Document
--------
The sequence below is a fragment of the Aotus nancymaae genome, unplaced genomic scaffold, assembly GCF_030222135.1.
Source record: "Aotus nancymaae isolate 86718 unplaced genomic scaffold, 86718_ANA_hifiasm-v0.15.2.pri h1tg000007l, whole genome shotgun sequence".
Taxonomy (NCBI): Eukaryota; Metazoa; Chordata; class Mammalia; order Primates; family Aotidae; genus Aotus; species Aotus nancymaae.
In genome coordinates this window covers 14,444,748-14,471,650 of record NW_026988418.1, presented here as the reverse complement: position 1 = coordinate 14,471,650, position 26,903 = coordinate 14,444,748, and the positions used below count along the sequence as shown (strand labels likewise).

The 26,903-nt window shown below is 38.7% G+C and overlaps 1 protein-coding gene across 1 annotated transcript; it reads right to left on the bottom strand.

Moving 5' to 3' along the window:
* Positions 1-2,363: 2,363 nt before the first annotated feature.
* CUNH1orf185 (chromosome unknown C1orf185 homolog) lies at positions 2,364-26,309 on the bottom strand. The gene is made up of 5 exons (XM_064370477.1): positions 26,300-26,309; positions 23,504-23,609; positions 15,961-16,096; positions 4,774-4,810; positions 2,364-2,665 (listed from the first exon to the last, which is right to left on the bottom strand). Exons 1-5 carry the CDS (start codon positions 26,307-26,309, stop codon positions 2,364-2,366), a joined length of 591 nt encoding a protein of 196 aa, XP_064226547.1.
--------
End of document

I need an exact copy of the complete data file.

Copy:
The sequence below is a fragment of the Aotus nancymaae genome, unplaced genomic scaffold, assembly GCF_030222135.1.
Source record: "Aotus nancymaae isolate 86718 unplaced genomic scaffold, 86718_ANA_hifiasm-v0.15.2.pri h1tg000007l, whole genome shotgun sequence".
Taxonomy (NCBI): Eukaryota; Metazoa; Chordata; class Mammalia; order Primates; family Aotidae; genus Aotus; species Aotus nancymaae.
In genome coordinates this window covers 14,444,748-14,471,650 of record NW_026988418.1, presented here as the reverse complement: position 1 = coordinate 14,471,650, position 26,903 = coordinate 14,444,748, and the positions used below count along the sequence as shown (strand labels likewise).

The 26,903-nt window shown below is 38.7% G+C and overlaps 1 protein-coding gene across 1 annotated transcript; it reads right to left on the bottom strand.

Moving 5' to 3' along the window:
* Positions 1-2,363: 2,363 nt before the first annotated feature.
* CUNH1orf185 (chromosome unknown C1orf185 homolog) lies at positions 2,364-26,309 on the bottom strand. The gene is made up of 5 exons (XM_064370477.1): positions 26,300-26,309; positions 23,504-23,609; positions 15,961-16,096; positions 4,774-4,810; positions 2,364-2,665 (listed from the first exon to the last, which is right to left on the bottom strand). Exons 1-5 carry the CDS (start codon positions 26,307-26,309, stop codon positions 2,364-2,366), a joined length of 591 nt encoding a protein of 196 aa, XP_064226547.1.